Employers should look at their termination provisions to see if they're still up to snuff
A recent Court of Appeal ruling in Ontario may require many employment contracts to be changed after a justice found the illegality of one clause negatively affected the entire agreement.
The case, Waksdale v. Swegon North America, hinged on the enforceability of a termination for just cause clause in employment contracts.
Benjamin Waksdale was hired as director of sales for Swegon North America on Jan. 8, 2018 for about $200,000 per year. The company terminated his employment without cause on Oct. 18 and paid him two weeks’ salary in lieu of notice.
Waksdale then sued for wrongful dismissal and challenged the termination-for-cause provision, saying it breached his minimum requirements under the Employment Standards Act (ESA). Neither the ruling of the lower court or the Court of Appeal reproduced the provision because both parties agreed early on that it contravened the act.
In allowing the appeal, the appeal court said an employment agreement must be interpreted as a whole and not on a piecemeal basis.
“The correct analytical approach is to determine whether the termination provisions in an employment agreement read as a whole violate the ESA. Recognizing the power imbalance between employees and employers, as well as the remedial protections offered by the ESA, courts should focus on whether the employer has, in restricting an employee’s common law rights on termination, violated the employee’s ESA rights.”
It’s going to be a frustrating decision for employers, “especially those who have spent a lot of time and resources updating their without-cause termination provisions in recent years,” says Talia Bregman, an associate at Bennett Jones in Toronto. “But even if the without-cause provision is perfect, this case creates some risk that what you thought was a perfect without-cause termination provision is no longer enforceable.”
Employers may feel blindsided
Employers may feel blindsided by this ruling, says Stuart Rudner, founder of Rudner Law in Toronto.
“Most employers probably don’t keep up to date on these developments; they’ve got employment contracts that they think will protect them in the event of dismissal. At some point, they’re going to find out that it’s not worth the paper it’s printed on,” he says.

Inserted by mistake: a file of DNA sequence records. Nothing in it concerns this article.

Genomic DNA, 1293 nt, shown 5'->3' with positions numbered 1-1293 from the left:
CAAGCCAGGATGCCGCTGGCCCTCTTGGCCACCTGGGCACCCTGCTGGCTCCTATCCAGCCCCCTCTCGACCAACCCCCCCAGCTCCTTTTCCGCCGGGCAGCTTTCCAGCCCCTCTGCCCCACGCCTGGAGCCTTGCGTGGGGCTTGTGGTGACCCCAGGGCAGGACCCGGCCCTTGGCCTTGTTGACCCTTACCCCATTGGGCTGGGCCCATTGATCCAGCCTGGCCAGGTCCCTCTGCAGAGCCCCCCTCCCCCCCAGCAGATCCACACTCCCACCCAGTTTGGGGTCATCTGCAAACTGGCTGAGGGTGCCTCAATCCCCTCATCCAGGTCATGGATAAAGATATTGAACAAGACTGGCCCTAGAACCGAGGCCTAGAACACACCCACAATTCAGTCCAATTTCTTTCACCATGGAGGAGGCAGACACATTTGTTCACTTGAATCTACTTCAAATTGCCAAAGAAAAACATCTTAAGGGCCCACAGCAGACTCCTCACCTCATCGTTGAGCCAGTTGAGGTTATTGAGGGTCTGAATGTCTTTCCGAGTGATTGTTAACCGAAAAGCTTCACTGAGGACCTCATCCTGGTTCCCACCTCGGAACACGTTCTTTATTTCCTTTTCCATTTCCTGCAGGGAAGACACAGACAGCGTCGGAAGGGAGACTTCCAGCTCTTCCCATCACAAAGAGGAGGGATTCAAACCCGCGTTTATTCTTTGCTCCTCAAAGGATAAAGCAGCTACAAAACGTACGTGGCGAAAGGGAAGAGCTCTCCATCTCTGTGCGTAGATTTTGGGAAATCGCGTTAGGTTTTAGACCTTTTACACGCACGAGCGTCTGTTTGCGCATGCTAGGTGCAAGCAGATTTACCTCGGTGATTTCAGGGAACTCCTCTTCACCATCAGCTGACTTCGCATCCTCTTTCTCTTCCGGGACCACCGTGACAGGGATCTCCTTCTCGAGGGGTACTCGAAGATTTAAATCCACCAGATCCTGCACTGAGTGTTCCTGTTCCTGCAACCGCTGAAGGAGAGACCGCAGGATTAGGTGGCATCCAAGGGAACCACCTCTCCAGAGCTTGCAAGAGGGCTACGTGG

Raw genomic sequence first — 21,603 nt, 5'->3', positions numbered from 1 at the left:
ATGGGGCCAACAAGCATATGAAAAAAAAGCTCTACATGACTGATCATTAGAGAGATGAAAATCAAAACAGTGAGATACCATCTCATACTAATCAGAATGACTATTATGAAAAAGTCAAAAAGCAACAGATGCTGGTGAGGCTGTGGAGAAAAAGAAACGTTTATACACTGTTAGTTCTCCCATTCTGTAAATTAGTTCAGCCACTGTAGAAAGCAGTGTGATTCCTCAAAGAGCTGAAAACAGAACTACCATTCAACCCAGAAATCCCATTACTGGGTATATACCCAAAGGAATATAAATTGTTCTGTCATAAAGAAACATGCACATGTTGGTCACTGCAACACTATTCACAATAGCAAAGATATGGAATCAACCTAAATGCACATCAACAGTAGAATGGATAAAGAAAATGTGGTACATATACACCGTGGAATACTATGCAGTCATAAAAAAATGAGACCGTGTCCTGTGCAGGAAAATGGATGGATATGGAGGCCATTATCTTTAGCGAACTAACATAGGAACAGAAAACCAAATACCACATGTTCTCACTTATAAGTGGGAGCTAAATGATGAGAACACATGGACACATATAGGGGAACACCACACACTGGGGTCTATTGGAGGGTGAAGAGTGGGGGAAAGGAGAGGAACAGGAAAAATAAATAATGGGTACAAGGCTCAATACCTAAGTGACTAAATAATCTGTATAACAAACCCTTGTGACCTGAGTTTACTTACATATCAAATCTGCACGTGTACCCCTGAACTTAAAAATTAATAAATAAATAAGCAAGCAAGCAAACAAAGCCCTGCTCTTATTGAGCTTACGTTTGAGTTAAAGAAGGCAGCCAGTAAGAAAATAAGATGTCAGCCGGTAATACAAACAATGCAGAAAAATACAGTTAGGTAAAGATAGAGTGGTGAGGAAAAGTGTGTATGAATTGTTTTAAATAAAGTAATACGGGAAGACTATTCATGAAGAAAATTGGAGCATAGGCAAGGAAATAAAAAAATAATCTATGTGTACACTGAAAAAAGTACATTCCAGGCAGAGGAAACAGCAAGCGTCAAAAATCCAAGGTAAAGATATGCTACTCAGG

“This will have tremendous impact on employment law and employers because I think the vast majority of termination clauses that I see are probably now unenforceable.”
The ruling may give employees more ammunition during terminations and allow them to challenge more clauses, says George Hamzo, associate lawyer at Lerners Lawyers in London, Ont.
“My suspicion is that many more termination provisions and contracts will be ruled to be invalid based on the Court of Appeals decision. Certainly, more employees will be more willing to challenge certain termination provisions than they otherwise would have been,” he says. “It’s a big deal for employers because it has the potential to be quite costly.”
Generally, to be considered legal, employees can be fired for just cause and receive no severance pay or notice if they commit an egregious action, says André Nowakowski, a partner at Miller Thomson.
“For example, if there’s something in the for-cause definition that captures an item that would not be considered to be willful misconduct, disobedience or willful neglect, then that’s the sort of item that would have to be removed from the contract because, at this point, based on the Court of Appeals decision, it creates a real risk of invalidity of the termination clause as a whole,” he says.